The key to good black-eyed peas is a flavorful cooking liquid, ample allium components, and a generous amount of fat. I use dried beans (vs frozen or canned) unless fresh are available. Serves 6-8.
½ lb dried black-eyed peas or 1 lb fresh
Chicken or pork stock
1 medium onion, peeled and coarsely chopped
1-2 cloves garlic
¼ c bacon fat, lard, olive oil or other flavorful fat
1 t Kosher salt
Method: Cover dried peas with water in a saucepan; keep adding water till it’s an inch above the beans. Swirl the water with your fingers and pick out any broken bits that rise to the top. Cover, bring to the boil, turn off heat and soak at least 2 hours, preferably overnight. Omit this step if using fresh peas.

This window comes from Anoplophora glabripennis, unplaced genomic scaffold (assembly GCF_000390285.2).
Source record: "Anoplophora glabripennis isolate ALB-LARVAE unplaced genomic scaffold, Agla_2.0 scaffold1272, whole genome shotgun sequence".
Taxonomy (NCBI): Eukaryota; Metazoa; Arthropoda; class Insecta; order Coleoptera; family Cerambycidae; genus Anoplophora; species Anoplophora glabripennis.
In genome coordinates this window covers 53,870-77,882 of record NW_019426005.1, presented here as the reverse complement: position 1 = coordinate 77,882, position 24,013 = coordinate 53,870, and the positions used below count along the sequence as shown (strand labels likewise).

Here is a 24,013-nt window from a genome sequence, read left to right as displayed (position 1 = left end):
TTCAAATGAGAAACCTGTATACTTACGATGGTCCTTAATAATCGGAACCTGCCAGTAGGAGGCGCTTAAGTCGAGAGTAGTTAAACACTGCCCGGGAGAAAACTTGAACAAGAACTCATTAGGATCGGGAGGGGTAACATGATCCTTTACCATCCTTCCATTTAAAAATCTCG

Drain off the water then add all other ingredients with enough cooking liquid to cover the peas. Cook 40 minutes until tender but not falling apart (the example in my picture is just past that point), adding more liquid if needed. In Texas we serve this with pepper sauce and maybe some scallions, whole or chopped, for diners to enjoy along with the beans.
Note: In rural east Texas in the summertime, many porches feature a lineup of family members patiently shelling peas, which are then sold in bags at roadside. Cream peas, crowder peas and purple-hull (considered the finest) are seen along with black-eyed peas, but the taste difference is subtle. However, fresh black-eyed peas of any ilk are a treat worth buying if you should find them at your local market.